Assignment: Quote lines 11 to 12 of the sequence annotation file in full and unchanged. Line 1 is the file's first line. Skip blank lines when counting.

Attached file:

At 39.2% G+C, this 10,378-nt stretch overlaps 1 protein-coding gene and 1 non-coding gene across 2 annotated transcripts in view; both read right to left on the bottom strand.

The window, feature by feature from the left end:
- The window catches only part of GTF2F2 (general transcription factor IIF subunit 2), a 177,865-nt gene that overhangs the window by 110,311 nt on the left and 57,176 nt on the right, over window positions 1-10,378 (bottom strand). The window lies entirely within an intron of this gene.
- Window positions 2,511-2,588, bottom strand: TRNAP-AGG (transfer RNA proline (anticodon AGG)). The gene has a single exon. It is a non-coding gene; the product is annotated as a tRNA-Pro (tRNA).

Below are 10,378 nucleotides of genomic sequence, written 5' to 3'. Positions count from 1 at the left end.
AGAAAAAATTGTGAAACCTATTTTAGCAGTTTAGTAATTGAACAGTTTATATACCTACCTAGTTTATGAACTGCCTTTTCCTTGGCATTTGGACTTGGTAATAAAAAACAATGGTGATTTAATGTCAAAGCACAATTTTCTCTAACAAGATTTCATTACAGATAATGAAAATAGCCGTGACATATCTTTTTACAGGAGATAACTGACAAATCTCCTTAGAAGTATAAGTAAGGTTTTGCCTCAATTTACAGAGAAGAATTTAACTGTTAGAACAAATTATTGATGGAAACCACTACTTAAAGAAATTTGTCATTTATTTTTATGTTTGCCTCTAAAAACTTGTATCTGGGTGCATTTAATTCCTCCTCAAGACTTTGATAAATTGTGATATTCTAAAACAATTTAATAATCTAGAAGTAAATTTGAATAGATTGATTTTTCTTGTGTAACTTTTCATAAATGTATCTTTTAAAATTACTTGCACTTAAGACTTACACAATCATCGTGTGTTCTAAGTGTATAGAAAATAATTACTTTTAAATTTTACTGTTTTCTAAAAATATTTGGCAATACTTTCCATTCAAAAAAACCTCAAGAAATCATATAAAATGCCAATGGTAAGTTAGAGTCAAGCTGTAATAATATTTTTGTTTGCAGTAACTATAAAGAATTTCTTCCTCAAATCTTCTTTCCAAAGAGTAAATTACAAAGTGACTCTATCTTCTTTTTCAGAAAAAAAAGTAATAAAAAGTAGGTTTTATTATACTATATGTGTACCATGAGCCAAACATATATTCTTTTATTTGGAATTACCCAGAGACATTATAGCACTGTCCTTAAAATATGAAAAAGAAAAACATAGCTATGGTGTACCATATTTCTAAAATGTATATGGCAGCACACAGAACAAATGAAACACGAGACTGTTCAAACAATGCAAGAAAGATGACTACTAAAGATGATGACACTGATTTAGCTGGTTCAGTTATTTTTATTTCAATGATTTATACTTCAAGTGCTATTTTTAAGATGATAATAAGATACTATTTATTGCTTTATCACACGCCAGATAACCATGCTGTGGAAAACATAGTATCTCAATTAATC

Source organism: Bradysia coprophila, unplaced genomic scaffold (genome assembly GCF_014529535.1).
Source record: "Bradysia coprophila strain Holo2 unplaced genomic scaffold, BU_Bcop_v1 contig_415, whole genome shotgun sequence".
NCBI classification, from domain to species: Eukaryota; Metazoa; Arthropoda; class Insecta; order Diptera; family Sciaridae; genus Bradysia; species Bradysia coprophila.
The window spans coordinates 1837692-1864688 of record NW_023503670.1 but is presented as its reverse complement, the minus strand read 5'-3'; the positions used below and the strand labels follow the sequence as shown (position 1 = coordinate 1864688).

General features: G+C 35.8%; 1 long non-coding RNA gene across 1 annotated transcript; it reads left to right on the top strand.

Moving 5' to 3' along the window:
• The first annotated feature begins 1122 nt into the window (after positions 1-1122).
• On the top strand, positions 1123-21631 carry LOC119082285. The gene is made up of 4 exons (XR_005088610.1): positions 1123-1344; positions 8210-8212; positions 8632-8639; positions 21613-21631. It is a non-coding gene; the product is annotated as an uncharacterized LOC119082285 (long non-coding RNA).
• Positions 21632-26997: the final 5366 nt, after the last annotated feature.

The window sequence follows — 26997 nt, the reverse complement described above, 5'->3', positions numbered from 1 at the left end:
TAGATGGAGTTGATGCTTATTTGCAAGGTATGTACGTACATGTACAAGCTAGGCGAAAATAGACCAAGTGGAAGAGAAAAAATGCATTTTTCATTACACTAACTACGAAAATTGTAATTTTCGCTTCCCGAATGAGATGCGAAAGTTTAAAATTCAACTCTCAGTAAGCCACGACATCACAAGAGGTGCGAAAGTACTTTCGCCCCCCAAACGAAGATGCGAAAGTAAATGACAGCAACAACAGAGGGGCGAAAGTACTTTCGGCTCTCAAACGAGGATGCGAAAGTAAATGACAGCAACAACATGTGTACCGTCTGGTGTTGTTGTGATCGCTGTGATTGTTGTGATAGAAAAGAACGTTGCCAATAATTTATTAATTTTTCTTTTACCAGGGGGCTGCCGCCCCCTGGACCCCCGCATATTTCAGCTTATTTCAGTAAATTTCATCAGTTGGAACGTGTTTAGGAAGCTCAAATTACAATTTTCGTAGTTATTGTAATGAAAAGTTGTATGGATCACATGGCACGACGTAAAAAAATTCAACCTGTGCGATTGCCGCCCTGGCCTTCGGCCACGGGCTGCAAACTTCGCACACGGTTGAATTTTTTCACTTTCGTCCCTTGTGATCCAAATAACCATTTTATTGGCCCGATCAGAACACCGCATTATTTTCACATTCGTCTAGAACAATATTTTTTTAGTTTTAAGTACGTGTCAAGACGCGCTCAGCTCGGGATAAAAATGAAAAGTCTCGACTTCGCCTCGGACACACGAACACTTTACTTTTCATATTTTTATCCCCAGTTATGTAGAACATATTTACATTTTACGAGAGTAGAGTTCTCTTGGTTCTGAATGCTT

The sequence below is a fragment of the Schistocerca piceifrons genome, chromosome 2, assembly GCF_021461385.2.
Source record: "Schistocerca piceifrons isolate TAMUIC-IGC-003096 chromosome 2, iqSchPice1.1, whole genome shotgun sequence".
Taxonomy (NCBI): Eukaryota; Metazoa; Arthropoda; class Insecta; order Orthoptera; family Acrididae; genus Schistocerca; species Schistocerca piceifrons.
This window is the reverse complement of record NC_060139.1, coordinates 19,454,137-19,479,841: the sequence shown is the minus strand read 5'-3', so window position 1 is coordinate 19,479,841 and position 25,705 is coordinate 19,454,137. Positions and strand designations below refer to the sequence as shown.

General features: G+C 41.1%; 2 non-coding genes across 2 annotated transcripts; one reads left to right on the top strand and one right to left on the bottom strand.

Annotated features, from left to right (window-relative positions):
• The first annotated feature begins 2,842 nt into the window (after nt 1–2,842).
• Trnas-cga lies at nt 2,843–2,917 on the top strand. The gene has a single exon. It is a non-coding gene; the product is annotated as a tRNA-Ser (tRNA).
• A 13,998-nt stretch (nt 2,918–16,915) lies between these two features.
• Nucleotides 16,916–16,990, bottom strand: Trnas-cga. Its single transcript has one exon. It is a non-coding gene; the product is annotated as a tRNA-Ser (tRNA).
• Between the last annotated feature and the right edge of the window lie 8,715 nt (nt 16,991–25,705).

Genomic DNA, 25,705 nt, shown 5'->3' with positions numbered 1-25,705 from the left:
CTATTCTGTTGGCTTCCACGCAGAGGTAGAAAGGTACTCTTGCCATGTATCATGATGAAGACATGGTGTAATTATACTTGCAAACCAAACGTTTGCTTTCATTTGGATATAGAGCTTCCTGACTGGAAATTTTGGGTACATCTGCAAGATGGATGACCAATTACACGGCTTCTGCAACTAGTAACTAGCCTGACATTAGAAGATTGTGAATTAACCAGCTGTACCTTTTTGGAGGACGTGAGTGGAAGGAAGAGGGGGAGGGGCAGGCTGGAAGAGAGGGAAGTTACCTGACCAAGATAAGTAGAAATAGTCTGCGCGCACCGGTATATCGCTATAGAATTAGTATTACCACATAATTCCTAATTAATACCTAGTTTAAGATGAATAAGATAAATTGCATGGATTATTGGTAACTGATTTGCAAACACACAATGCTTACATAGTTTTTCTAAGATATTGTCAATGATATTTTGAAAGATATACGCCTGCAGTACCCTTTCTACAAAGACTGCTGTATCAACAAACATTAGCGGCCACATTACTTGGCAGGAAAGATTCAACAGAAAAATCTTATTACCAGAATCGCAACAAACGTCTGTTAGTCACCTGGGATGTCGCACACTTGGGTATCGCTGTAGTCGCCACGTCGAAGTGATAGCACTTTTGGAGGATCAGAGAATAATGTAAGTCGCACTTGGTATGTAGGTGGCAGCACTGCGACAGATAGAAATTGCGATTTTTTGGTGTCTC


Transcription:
General features: G+C 35.8%; 1 long non-coding RNA gene across 1 annotated transcript; it reads left to right on the top strand.

Moving 5' to 3' along the window: